DMP Photo Booth: an Experimental GHashTable Transplant

DMP Photo Booth has had a problem; it has been battered by the club of poor design choices. Deep in the bowels of user_interface.c, there was a terrible cancer. There was a struct called dmp_pb_ui_cb_user_data that started life as an innocent little struct to be passed into GTK callbacks. Since the same pointer must be used for all callbacks to pass user data around, this was my solution. The only problem? Scalability.

At first, there was one member to worry about. One member to initialize, one member to free. Then there were 2. Then 4. Then 8. Things began to take a turn for the worse as my user data registration function ballooned to over 300 lines. Dozens of members to track, to new and destroy. Fearing that my poor user_interface.c file would end up on The Daily WTF I prepared for surgery. The cancer must go.

Easier said than done, right? It turns out, not so much.

GHashTable to the Rescue

Once again, GLib has the answer. After some thought, GLib’s Hash Table implementation offers the solution.

A hash table is a collection that associates a key with a value. You can pass in an integer, a string, or any other arbitrary type as a key, and get its associated value. In my case, I have ready-made keys: the Glade widget name. I can use these names as keys and associate them with their respective components as they are pulled out of the GtkBuilder. The filled hash can then be passed in as the user data pointer to gtk callbacks.

Let’s go over some of the details that make this is a good choice for DMP Photo Booth:

g_hash_table_new_full

This is, of course, the GHashTable constructor. Let’s examine an example, straight out of the new implementation:

dmp_pb_user_data = g_hash_table_new_full ( g_str_hash, g_str_equal, NULL, (GDestroyNotify) gtk_widget_destroy );

This constructor takes 4 arguments: a hashing function, an equality function, a key destruction function, and a value destruction function. The hashing function is probably the most important of these. Hash tables generate a hash based on the key to find the value, this function implements the hash on a given type. GLib provides 3 ready-made hashing functions, g_str_hash (for char arrays), g_int_hash (for integers), and g_direct_hash (for void pointers). You can implement your own if you like, just make sure it’s fast. This function is called on all lookups, a slow hash function will destroy your program’s performance.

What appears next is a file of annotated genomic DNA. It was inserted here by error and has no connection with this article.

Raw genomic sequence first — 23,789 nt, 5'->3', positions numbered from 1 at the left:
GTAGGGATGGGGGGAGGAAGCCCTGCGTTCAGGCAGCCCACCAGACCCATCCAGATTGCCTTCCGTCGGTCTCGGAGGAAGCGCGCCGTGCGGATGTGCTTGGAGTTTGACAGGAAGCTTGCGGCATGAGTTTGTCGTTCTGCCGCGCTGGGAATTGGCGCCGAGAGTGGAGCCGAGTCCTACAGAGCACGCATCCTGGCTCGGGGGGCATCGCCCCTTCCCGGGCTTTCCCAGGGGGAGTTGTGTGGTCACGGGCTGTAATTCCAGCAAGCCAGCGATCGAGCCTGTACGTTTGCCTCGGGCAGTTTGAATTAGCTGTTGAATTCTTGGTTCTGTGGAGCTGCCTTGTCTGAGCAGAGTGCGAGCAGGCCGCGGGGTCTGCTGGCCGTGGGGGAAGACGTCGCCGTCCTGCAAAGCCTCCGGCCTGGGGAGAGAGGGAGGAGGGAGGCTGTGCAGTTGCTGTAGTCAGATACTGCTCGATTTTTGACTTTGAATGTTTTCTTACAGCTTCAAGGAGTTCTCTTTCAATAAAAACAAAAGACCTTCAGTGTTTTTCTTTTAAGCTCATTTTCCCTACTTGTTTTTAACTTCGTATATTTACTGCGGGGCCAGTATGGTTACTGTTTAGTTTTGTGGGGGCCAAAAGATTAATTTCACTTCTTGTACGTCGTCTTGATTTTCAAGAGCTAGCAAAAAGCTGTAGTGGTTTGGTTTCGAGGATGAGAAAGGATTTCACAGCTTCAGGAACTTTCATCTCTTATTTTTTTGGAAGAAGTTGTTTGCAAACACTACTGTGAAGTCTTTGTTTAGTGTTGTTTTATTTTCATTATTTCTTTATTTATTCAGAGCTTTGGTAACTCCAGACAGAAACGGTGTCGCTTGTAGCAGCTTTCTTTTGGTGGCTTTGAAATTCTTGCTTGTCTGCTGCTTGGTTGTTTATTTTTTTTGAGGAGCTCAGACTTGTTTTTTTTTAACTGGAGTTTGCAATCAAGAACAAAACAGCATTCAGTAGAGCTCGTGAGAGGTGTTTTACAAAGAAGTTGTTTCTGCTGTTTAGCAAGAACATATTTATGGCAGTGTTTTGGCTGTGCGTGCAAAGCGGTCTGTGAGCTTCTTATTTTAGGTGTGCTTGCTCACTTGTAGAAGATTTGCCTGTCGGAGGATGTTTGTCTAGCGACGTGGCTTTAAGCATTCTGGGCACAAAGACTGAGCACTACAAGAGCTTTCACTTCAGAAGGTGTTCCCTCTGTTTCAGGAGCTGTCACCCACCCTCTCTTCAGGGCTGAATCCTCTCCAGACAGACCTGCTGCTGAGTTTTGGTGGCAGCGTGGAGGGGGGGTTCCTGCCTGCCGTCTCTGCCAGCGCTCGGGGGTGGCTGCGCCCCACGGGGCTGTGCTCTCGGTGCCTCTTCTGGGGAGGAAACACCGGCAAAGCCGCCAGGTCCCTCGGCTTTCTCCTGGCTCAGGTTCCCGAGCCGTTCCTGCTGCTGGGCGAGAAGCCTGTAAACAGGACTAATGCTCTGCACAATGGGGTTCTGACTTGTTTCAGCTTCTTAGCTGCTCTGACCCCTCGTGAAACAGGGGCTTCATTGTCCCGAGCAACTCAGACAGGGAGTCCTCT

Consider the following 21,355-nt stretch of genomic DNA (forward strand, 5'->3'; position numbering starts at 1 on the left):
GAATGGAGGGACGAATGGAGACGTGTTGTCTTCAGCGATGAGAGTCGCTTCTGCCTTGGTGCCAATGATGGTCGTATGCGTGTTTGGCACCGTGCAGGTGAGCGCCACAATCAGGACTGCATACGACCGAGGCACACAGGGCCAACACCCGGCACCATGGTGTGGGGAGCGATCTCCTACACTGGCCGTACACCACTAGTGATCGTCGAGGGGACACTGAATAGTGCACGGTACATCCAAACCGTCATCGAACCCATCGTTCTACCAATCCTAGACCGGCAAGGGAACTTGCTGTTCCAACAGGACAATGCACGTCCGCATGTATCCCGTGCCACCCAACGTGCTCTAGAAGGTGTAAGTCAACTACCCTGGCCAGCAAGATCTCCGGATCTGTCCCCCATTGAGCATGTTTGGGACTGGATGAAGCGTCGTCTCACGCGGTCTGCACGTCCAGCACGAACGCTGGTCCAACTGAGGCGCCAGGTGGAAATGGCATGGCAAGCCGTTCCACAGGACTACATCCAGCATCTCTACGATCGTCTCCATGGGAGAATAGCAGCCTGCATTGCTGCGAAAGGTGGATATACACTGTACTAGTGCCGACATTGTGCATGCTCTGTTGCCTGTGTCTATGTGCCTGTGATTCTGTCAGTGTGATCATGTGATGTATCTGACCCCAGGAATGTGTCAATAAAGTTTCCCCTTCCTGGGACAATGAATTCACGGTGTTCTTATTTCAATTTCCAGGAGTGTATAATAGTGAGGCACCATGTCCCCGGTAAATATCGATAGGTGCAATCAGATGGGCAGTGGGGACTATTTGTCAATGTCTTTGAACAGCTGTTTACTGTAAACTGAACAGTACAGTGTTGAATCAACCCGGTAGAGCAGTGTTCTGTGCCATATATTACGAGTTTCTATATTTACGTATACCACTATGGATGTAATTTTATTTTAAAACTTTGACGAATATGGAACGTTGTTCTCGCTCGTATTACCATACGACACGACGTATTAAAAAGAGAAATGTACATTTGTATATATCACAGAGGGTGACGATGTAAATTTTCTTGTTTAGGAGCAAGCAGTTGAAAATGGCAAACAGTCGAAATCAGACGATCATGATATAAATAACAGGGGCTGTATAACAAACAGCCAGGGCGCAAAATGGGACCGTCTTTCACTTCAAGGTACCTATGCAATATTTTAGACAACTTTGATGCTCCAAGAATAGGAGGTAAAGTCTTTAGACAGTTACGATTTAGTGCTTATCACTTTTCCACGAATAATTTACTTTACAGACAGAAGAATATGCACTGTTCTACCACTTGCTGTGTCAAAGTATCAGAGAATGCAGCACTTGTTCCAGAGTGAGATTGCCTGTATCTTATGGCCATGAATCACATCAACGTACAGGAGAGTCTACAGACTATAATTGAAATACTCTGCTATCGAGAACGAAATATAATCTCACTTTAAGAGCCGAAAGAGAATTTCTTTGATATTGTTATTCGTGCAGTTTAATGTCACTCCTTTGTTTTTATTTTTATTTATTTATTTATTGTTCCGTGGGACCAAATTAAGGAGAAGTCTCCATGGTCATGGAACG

Next is the equality function. This function is used to test keys for equality.

Finally, we have the key and value destruction functions. These functions are responsible for ensuring memory is cleaned up. These functions will be called on destruction of the GHashTable, ensuring all memory is cleaned up properly. This is the reason we are using g_hash_table_new_full, and not g_hash_table_new. Without these functions, you have to manually empty the hash table and free all values if you want to avoid a memory leak.

g_hash_table_lookup

Next, is our lookup function. This function takes a pointer to a GHashTable, and a key. A pointer to the key’s value is returned, or NULL if the key does not exist. Pretty straight forward.

The Prognosis

Favorable. The new GHashTable is humming along, and dmp_pb_ui_register_user_data has shed hundred of lines. With a little diet and excercise, the patient should make a full recovery.

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